Daphne Avgousti, PhD

Daphne Avgousti, PhD

Assistant Member
Human Biology Division
Affiliate Member
Basic Sciences Division
Affiliate Assistant Professor, Department of Microbiology
University of Washington


Tufts University, 2006, BA (Biochemistry)
Columbia University, 2012, PhD (Biochemistry and Molecular Biophysics)
University of Pennsylvania and Children’s Hospital of Philadelphia, Postdoctoral Fellowship (Microbiology)

Research Focus

The Avgousti lab is focused on the mechanisms by which viruses hijack chromatin. Due to the major advancement in sequencing technologies and the expansion of the field of epigenetics, exploiting viruses to investigate chromatin biology has enormous potential. Our goal is to advance basic understanding of viral manipulation of chromatin and uncover new aspects of chromatin biology.

Much like the cellular genome, viral genomes must be compacted in virus particles with small basic molecules to maximize space and be poised for gene expression. Some DNA viruses use cellular histone proteins to compact their genomes whereas others use small basic molecules. Adenoviruses encode their own histone-like protein, called protein VII, that forms a ‘beads on a string’ assembly with the viral genome. We are interested in how adenovirus manipulates host chromatin through protein VII and more broadly how DNA viruses use histones or histone-like proteins for dual function: to compact their genomes and control host genomes.

Current Studies

Current research in the lab uses a multidisciplinary approach to address the following questions:

How does adenovirus protein VII impact nuclear architecture? The expression of protein VII in cells is sufficient to increase nuclear size and markedly disrupt the appearance of cellular chromatin (Avgousti et al, Nature 2016 and J. Virol. 2017).  Current efforts focus on the molecular mechanisms of this disruption.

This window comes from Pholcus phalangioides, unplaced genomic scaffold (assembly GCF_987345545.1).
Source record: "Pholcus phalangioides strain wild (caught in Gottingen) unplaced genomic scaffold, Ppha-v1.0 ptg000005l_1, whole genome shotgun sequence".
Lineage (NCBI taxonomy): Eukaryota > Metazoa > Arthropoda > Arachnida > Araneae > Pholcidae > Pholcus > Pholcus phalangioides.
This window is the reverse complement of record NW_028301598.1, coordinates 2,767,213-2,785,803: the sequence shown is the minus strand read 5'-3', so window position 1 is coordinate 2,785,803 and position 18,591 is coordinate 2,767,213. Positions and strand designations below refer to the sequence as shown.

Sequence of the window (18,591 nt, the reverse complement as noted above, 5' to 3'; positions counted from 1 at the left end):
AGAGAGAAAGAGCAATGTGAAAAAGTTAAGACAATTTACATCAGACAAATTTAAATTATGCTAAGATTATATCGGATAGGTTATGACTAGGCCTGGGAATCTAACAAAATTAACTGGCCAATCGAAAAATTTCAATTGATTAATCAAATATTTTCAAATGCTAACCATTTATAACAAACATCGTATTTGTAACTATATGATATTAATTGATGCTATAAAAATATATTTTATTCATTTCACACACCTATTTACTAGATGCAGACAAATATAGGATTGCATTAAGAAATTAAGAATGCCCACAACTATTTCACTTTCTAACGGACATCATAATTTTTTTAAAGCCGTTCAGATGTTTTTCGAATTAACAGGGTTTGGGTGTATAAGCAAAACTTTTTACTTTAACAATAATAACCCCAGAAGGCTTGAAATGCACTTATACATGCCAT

How does herpes simplex virus (HSV-1) affect host chromatin? Epi-proteomic analysis (Kulej and Avgousti et al, MCP 2017) revealed that hundreds of host proteins are regulated during lytic HSV-1 infection, including many chromatin factors. Projects will investigate how HSV-1 regulates host chromatin factors for viral benefit.

Media Coverage

Scientists Reveal New Mechanism Adenovirus Uses to Sabotage Immune System
June 30, 2016 | Cornerstone (Children's Hospital of Philadelphia Research Institute)

CHOP Experts Report How a Virus Silences the Immune System’s Alarm Signals
June 29, 2016 | CHOP News (Children's Hospital of Philadelphia Research Institute)

Viral protein silences immune alarm signals
June 29, 2016 | Science News

CHOP Honors Distinguished Research Trainees on Poster Day
Mar. 01, 2016 | Cornerstone (Children's Hospital of Philadelphia Research Institute)

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Related Labs & Projects

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Daphne Avgousti, PhD

Contact Information

(206) 667-2755
Additional contact

Mail Stop: C1-015